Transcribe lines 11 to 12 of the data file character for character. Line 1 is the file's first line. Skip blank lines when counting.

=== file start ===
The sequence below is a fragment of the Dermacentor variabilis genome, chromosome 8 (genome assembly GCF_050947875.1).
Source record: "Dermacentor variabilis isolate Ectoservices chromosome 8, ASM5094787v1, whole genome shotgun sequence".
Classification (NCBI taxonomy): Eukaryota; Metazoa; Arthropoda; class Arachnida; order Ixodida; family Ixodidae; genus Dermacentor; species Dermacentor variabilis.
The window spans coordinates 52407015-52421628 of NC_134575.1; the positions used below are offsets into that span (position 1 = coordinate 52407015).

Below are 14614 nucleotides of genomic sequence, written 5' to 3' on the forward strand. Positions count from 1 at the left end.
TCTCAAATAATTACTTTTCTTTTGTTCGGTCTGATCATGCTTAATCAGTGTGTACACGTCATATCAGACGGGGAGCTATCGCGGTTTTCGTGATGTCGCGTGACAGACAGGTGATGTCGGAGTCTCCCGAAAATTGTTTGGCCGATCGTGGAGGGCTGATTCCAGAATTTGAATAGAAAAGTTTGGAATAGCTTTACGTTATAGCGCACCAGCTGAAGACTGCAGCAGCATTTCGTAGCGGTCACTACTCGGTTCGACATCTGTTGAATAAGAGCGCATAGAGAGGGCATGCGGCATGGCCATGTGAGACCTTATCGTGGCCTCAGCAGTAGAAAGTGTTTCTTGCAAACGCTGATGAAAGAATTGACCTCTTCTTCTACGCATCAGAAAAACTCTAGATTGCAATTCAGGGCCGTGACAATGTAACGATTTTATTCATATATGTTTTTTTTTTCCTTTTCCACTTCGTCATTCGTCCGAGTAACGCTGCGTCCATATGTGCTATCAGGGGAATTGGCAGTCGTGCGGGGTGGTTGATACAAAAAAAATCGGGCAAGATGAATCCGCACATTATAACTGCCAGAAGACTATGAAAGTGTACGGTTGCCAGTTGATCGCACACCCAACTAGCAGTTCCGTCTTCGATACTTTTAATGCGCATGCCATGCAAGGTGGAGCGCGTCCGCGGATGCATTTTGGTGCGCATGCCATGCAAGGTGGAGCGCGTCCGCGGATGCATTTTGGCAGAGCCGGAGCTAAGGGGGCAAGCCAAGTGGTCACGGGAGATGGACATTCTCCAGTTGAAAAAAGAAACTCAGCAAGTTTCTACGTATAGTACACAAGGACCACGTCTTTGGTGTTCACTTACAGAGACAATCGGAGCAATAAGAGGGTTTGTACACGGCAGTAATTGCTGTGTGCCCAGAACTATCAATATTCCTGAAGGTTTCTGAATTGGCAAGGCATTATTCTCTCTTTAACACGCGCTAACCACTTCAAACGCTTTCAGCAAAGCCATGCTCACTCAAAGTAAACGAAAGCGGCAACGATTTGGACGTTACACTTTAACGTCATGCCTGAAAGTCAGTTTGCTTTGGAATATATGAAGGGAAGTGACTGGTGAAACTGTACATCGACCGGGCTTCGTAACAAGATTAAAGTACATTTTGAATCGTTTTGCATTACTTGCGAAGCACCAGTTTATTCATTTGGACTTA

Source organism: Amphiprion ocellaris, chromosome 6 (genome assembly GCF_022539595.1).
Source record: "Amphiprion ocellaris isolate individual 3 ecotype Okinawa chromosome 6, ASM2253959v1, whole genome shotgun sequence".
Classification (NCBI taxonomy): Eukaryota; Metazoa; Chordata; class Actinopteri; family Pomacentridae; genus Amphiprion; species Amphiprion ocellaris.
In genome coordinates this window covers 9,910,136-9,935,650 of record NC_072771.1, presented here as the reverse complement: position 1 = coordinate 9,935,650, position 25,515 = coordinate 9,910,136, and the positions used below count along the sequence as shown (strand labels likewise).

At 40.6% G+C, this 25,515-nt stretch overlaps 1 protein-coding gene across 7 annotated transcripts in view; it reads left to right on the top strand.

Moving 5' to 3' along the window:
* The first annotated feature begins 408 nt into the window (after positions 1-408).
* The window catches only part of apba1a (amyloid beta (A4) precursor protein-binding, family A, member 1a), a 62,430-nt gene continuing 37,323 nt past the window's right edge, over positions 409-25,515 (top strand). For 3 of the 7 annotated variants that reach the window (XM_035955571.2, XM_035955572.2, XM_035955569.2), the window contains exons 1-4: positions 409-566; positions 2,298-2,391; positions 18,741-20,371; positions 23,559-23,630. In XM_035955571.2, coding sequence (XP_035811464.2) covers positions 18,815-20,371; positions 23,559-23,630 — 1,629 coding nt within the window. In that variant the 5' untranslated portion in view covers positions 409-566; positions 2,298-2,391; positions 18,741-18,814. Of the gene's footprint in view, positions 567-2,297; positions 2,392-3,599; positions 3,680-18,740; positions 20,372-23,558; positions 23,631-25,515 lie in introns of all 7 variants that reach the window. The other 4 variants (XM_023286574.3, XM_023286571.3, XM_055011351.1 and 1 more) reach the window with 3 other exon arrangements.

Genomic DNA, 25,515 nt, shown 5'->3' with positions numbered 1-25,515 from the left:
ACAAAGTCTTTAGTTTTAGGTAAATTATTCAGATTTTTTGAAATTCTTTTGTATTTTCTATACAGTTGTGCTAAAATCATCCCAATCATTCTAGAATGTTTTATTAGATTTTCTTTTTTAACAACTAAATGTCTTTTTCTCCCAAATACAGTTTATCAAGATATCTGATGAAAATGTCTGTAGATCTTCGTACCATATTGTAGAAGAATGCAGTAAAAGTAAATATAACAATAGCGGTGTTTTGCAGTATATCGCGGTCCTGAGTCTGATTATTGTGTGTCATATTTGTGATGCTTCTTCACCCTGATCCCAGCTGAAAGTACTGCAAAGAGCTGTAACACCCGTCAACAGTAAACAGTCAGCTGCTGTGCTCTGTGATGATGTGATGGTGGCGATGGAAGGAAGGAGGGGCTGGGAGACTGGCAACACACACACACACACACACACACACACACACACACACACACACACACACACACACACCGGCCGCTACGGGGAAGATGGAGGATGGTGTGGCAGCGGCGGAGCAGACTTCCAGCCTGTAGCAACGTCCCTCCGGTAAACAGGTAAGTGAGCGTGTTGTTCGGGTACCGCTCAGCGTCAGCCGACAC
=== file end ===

At 40.6% G+C, this 25,515-nt stretch overlaps 1 protein-coding gene across 7 annotated transcripts in view; it reads left to right on the top strand.

Moving 5' to 3' along the window: